From the Darlington & Stockton Times of… November 23, 1867

AN extraordinary event had taken place in Frenchgate, in Richmond, over three nights the previous week which resulted in eight men being charged with “creating a violent noise and riotous conduct” outside the house of Mrs Edys Moore.

“There was a great row in Frenchgate,” said the D&S Times. “The mob were dragging carts, shouting and brawling about the door. They were pretending to ride the stang.”

It could be that they were going on a cycle ride over The Stang, the notorious peak between Arkengarthdale and Scargill, or, more likely, they were involved in a folk punishment in which someone who had violated common decency – say, a wife-beater or an adulterer – was shamed by having an embarrassing commotion kicked up outside their door. This was known as “riding the stang”.

Outside Mrs Moore’s house, an effigy was burned, the window blinds were pulled down, the glass was broken, and fire was thrown about wily-nily.

“Mr James Hunter gave evidence to the effect that on the Wednesday night there were not less than 400 persons present,” said the D&S. “The demonstration created terror and alarm, calculated to create a breach of the peace. He had not seen so disgraceful a scene in Richmond for the last 50 years.”

Two of the accused were discharged, but John Horner was fined £2 and five other defendants were fined five shillings each. All paid immediately, except Francis Bowes “who was locked up”.

The D&S said: “Some of his companions in guilt, feeling that as the prisoner had no parents, set about collecting from the inhabitants, and in half an hour or so, they raised the amount required to discharge his fine and costs and the prisoner was released to the joy of all interested.”

We’d love to hear from anyone with any theories about what was going on here: what was “riding the stang”. Email

November 24, 1917

AFTER a fire at Mr Hugill's haystack at Brompton-on-Swale had burnt out, some bones were found amid the ashes. Dr JD Phelps, of Scorton, told a coroner's inquiry the large number of bones meant they could either be those of a large animal or human. Mr Hugill ruled out the presence of pigs or cows, which tied in with Dr Phelps' belief that they were human bones. Indeed, as there were two distinct piles of bones, he reckoned there were two humans.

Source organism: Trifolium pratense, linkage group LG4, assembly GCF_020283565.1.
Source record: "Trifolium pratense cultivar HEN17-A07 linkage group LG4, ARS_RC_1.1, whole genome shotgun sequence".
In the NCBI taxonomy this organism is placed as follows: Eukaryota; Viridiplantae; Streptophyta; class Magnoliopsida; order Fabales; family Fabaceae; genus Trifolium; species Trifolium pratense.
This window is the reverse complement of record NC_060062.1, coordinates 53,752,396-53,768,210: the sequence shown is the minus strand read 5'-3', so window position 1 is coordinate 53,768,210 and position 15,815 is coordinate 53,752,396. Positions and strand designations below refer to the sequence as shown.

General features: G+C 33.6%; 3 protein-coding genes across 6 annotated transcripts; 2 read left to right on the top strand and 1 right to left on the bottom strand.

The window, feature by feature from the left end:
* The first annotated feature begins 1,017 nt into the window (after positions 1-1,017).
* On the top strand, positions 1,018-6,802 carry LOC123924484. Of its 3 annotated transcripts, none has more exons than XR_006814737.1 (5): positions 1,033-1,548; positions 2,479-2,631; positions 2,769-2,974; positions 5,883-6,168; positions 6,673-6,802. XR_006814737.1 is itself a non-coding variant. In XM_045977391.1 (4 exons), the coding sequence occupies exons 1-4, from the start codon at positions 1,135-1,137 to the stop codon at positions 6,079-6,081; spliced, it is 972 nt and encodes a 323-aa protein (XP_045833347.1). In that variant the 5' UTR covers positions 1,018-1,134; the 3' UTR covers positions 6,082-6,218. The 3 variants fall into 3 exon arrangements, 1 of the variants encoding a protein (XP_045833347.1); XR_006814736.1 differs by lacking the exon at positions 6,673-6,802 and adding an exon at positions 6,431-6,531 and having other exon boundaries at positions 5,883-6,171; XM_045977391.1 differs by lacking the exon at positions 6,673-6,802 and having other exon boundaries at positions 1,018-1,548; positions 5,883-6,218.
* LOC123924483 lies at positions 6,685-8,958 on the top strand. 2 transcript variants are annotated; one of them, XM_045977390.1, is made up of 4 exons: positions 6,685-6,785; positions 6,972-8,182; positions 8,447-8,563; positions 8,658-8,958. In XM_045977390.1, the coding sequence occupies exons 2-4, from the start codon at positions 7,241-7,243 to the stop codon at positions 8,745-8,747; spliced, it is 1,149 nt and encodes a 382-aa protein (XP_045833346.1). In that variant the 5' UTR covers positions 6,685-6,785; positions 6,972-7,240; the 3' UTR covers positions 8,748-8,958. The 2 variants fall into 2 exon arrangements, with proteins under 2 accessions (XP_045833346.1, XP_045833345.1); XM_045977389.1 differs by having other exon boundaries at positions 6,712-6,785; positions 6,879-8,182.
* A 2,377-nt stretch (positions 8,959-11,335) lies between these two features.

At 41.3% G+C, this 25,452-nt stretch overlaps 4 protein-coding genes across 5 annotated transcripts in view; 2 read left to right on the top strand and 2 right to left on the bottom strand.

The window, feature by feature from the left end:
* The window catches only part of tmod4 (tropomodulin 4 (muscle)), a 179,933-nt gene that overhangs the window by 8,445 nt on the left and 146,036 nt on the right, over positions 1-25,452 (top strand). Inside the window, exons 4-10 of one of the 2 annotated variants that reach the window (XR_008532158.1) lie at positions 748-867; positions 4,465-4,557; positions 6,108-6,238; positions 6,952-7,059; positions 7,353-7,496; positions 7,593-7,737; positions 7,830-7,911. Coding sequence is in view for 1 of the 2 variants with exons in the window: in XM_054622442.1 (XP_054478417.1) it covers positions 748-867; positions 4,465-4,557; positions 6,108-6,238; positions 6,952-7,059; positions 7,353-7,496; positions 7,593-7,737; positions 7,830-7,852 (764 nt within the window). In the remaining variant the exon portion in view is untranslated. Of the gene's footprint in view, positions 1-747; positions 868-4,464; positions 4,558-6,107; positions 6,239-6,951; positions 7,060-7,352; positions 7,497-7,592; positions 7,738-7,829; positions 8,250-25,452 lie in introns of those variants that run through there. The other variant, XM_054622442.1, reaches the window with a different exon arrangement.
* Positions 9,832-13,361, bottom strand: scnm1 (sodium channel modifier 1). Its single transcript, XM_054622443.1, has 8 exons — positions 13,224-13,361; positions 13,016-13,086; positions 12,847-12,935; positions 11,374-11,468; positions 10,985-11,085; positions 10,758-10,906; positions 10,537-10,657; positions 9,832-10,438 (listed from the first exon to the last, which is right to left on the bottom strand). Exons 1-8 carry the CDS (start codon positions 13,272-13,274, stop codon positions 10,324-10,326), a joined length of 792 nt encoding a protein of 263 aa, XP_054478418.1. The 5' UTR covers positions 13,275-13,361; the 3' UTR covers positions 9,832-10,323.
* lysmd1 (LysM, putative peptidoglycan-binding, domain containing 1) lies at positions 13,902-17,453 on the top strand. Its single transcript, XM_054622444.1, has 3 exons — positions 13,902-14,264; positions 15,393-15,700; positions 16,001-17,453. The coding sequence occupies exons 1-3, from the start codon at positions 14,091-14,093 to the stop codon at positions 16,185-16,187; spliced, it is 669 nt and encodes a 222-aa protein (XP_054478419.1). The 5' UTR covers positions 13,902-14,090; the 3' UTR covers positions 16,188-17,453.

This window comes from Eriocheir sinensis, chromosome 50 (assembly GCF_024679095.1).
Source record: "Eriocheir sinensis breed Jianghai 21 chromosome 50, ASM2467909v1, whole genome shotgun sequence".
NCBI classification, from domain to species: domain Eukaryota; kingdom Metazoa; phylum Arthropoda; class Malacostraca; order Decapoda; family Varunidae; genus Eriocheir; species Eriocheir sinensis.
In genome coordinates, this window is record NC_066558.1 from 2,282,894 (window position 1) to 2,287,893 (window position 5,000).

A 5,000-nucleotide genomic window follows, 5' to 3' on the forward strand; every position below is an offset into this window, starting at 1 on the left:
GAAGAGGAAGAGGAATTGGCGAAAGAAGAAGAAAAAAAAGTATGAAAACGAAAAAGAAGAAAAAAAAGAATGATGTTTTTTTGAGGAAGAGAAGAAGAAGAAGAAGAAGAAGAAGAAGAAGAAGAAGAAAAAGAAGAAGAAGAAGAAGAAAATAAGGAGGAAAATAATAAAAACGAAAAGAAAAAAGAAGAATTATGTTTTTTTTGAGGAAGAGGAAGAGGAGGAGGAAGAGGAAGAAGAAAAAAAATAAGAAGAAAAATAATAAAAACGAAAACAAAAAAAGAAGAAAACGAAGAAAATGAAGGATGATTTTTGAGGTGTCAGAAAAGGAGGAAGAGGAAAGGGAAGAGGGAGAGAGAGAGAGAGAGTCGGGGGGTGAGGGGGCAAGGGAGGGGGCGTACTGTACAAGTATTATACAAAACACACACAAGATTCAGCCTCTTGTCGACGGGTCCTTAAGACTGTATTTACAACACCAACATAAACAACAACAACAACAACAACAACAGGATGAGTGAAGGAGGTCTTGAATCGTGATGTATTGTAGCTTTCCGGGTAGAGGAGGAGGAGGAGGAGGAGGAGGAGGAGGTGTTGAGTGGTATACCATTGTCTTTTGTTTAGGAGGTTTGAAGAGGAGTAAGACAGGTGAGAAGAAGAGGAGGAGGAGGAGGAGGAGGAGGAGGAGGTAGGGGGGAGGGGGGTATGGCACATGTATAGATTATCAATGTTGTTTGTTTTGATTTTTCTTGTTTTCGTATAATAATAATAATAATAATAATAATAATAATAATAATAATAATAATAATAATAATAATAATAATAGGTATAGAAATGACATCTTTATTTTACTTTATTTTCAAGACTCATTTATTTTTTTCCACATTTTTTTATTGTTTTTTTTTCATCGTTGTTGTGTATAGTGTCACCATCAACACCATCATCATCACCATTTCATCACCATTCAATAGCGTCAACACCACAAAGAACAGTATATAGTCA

The D&S concluded: "The jury had difficulty in making up their minds as to whether there were one or two bodies and at the doctor's suggestion, the bones were taken and weighed. They weighed 22.5lbs. This was still inconclusive, and ultimately the jury returned a verdict that the bones were hose of some person or persons unknown who had been burned to death in the fire."

November 25, 1967

“IN an atmosphere heavily charged with tobacco smoke, the Barnard Castle Rural Council on Wednesday rejected by 19 votes to ten a motion tabled by the chairman, Cllr John Gwillim (Middleton-in-Teesdale) that smoking be prohibited at council meetings,” reported the D&S Times 50 years ago.

Cllr Gwillim, a heavy cigarette smoker, moved the motion “out of consideration for non-smokers on the council”, and he was supported by Cllr Joseph Stubbs of Etherley, who had smoked for 70 years. “He recalled that as a miner in the days before smoking was prohibited in the mines, a man who did not smoke was advised either to put up with the fumes or get a job elsewhere.”

Cllr JR Hannam, of Bolam, “said that in view of the medical evidence and the propaganda against smoking, future generations might come to realise that smoking was no in their best interests”.

He said: “The moral issue here stands or falls by the example we show to the community and this is the biggest factor in support of the motion.”

The council was one of few in the area to allow smoking in meetings, but when the ban was defeated, councillors agreed to investigate the possibility of improving ventilation.